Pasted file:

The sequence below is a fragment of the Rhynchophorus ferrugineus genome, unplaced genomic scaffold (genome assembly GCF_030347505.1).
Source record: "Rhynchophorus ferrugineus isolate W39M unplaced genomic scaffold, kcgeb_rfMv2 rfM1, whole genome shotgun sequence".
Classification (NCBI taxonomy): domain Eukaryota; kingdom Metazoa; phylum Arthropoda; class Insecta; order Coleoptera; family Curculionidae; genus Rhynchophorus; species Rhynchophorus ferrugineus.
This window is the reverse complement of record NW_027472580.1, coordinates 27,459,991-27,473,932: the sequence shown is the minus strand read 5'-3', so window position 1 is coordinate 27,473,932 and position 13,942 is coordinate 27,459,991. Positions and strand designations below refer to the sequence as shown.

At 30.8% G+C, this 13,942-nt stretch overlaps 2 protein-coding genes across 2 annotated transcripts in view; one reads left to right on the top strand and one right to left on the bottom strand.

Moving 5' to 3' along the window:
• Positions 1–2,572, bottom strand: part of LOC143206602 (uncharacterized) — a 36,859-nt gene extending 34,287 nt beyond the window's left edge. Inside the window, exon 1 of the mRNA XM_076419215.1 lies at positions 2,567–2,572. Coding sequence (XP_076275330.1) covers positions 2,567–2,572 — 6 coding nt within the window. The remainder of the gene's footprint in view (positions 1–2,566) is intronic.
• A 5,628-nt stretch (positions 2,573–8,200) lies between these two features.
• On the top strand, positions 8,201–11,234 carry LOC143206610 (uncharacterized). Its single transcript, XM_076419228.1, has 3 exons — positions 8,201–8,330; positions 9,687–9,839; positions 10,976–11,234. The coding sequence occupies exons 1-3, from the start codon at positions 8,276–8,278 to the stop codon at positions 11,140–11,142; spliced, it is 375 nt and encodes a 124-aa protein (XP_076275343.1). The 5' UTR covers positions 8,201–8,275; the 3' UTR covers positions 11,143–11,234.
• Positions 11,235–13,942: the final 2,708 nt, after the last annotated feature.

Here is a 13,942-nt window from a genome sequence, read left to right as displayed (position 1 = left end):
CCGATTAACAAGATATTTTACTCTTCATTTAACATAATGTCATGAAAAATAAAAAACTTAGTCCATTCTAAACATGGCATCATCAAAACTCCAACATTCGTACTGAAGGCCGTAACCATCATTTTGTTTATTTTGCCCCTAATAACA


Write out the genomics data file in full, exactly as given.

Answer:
The sequence below is a fragment of the Rhynchophorus ferrugineus genome, unplaced genomic scaffold (genome assembly GCF_030347505.1).
Source record: "Rhynchophorus ferrugineus isolate W39M unplaced genomic scaffold, kcgeb_rfMv2 rfM1, whole genome shotgun sequence".
Classification (NCBI taxonomy): domain Eukaryota; kingdom Metazoa; phylum Arthropoda; class Insecta; order Coleoptera; family Curculionidae; genus Rhynchophorus; species Rhynchophorus ferrugineus.
This window is the reverse complement of record NW_027472580.1, coordinates 27,459,991-27,473,932: the sequence shown is the minus strand read 5'-3', so window position 1 is coordinate 27,473,932 and position 13,942 is coordinate 27,459,991. Positions and strand designations below refer to the sequence as shown.

At 30.8% G+C, this 13,942-nt stretch overlaps 2 protein-coding genes across 2 annotated transcripts in view; one reads left to right on the top strand and one right to left on the bottom strand.

Moving 5' to 3' along the window:
• Positions 1–2,572, bottom strand: part of LOC143206602 (uncharacterized) — a 36,859-nt gene extending 34,287 nt beyond the window's left edge. Inside the window, exon 1 of the mRNA XM_076419215.1 lies at positions 2,567–2,572. Coding sequence (XP_076275330.1) covers positions 2,567–2,572 — 6 coding nt within the window. The remainder of the gene's footprint in view (positions 1–2,566) is intronic.
• A 5,628-nt stretch (positions 2,573–8,200) lies between these two features.
• On the top strand, positions 8,201–11,234 carry LOC143206610 (uncharacterized). Its single transcript, XM_076419228.1, has 3 exons — positions 8,201–8,330; positions 9,687–9,839; positions 10,976–11,234. The coding sequence occupies exons 1-3, from the start codon at positions 8,276–8,278 to the stop codon at positions 11,140–11,142; spliced, it is 375 nt and encodes a 124-aa protein (XP_076275343.1). The 5' UTR covers positions 8,201–8,275; the 3' UTR covers positions 11,143–11,234.
• Positions 11,235–13,942: the final 2,708 nt, after the last annotated feature.

Here is a 13,942-nt window from a genome sequence, read left to right as displayed (position 1 = left end):
CCGATTAACAAGATATTTTACTCTTCATTTAACATAATGTCATGAAAAATAAAAAACTTAGTCCATTCTAAACATGGCATCATCAAAACTCCAACATTCGTACTGAAGGCCGTAACCATCATTTTGTTTATTTTGCCCCTAATAACA